tommyboy
Reply to  Kevin kilty
May 7, 2021 6:59 am

I live in the mountains. Our potato chip chip bags are swollen pillows due to reduced air pressure. Air cools as it rises because the heat contained in a volume of air doesn’t increase but the area or volume it inhabits does. The same amount of heat in a larger volume of air results in a lower temperature. The opposite happens when air is compressed, that is why air compressors have cooling fins.

Kevin kilty
Reply to  tommyboy
May 7, 2021 7:18 am

I live in the mountains too. In fact yesterday a bunch of gradeschoolers sent a ballon to 100,000 feet. They attached a cheetos bag to the balloon. It swelled so much that the bag exploded and sent Cheetos over a large area below.

The air being compressed by a mechanical compressor becomes warm because the compressor is doing work on the air far faster than heat flow can flow out of the air to lower its the temperature. Thus we put fins on the compressor to conduct heat into the environment faster. This results in less mechanical work needed to reach a target pressure.

Nicholas McGinley
Reply to  Kevin kilty
May 7, 2021 12:19 pm

Wait a second…fins cool the compressor, which results in cooler compressed air.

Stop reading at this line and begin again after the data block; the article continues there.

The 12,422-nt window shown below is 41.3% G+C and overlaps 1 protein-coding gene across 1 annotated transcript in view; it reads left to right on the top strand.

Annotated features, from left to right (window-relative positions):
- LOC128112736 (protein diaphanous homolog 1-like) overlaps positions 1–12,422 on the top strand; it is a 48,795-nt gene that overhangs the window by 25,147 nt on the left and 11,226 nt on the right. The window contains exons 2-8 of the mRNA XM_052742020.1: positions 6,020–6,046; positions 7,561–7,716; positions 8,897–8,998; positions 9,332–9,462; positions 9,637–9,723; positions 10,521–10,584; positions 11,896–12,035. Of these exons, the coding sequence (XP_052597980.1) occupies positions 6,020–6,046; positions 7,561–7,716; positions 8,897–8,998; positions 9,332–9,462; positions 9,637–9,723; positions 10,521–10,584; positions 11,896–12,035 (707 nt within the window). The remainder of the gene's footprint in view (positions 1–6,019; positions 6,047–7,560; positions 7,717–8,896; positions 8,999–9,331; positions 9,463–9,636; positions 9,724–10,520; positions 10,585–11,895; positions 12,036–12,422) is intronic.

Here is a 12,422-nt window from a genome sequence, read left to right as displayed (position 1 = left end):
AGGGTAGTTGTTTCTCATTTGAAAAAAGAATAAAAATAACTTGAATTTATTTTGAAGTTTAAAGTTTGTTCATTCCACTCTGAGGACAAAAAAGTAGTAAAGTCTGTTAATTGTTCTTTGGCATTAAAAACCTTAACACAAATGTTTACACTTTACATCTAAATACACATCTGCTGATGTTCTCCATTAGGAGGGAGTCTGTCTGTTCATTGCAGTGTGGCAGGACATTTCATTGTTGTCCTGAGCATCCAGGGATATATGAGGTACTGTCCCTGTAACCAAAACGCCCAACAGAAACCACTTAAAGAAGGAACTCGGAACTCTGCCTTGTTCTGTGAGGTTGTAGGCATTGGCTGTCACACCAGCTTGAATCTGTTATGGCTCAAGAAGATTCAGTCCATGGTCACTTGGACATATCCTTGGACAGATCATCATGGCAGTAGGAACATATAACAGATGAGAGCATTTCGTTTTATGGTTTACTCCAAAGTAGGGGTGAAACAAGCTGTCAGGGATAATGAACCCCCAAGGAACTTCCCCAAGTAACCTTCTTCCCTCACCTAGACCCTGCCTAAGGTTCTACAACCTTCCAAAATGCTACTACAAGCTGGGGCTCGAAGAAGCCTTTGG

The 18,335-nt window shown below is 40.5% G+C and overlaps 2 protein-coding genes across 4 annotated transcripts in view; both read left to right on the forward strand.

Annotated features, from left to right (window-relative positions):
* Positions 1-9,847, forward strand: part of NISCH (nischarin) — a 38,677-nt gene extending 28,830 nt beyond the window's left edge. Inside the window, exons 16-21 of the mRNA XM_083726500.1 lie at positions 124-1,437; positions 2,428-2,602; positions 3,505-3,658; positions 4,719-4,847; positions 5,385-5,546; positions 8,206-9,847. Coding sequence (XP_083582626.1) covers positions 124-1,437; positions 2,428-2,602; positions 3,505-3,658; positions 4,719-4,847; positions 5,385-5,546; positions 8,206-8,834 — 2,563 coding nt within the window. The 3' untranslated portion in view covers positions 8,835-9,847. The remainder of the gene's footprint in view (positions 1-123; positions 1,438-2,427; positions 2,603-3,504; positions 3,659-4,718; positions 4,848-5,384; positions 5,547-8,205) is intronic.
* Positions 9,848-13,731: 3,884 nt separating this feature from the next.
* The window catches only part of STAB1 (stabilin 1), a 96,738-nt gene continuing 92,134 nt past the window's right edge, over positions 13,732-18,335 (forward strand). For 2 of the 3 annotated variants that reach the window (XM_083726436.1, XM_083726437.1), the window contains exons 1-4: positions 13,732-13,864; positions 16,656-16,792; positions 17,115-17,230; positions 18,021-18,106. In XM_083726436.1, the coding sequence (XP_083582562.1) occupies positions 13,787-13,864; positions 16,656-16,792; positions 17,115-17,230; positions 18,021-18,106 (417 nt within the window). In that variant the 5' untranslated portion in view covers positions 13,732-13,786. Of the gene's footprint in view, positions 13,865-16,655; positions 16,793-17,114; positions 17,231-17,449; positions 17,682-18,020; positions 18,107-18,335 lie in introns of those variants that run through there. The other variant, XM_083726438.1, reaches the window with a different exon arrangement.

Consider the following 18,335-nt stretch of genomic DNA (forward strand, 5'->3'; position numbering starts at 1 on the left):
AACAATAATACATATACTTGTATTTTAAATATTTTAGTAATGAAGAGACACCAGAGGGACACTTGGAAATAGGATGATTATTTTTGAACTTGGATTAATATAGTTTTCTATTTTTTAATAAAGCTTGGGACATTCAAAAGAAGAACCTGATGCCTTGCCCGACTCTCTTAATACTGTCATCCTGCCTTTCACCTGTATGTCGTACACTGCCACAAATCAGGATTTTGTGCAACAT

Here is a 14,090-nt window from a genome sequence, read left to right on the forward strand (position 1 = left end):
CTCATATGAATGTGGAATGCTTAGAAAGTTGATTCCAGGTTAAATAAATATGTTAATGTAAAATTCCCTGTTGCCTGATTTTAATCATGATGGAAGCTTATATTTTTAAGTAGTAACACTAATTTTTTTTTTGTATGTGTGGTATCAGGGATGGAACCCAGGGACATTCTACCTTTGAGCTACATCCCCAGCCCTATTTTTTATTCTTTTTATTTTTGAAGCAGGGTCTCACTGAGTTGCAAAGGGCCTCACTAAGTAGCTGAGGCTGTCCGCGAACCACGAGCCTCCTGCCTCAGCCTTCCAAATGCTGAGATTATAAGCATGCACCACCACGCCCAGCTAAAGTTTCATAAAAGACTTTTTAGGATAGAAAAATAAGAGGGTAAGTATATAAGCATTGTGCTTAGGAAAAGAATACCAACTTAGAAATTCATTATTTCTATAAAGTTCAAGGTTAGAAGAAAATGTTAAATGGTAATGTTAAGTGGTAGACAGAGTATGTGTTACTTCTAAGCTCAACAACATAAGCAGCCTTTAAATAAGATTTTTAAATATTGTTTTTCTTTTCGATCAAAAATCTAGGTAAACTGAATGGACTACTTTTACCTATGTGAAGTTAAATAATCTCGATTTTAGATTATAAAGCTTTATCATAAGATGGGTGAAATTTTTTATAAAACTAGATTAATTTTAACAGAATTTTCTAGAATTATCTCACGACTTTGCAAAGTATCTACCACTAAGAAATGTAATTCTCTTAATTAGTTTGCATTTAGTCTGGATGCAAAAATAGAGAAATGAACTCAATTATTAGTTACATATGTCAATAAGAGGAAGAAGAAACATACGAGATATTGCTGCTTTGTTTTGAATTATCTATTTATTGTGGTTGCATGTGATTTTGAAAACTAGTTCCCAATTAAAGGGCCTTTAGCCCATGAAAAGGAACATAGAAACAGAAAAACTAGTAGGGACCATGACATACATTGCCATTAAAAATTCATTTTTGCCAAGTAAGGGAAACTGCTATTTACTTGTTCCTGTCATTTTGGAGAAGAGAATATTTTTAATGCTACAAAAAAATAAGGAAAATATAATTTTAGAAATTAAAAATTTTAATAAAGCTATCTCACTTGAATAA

I think those fins are there to keep the compressor from overheating.
Because if the air being compressed is heated and compressed, it will be under even more pressure.
That compressed air will cool and then be under less pressure as it moves through hoses or pipes away from the compressor, true.
So it is both. You need to keep the machine from melting.
Molecules of air moving faster are exerting more force on the container they are in.
It does matter how the compressor works, and whether the heat will prevent as much air from entering the compressor on each cycle to begin with.
Not all compressor designs have this limitation though.
But even compressors operatizing at relatively low pressures will become extremely hot if there is no way for them to dissipate heat, and mostly machines do not last as long when they become extremely hot.
Most especially electric motors, which many compressors have.

Last edited 1 month ago by Nicholas McGinley
pigs_in_space
Reply to  Nicholas McGinley
May 8, 2021 12:48 am

My Dad who was a specialist in liquifying helium showed quite clearly how it works.

You first compress the helium, and cool it down (like a fridge does thru a big heat sink) as you put it through the compressor, then you feed it thru a “reverse compressor” so that the pressurised gas does work on the pistons of the compressor.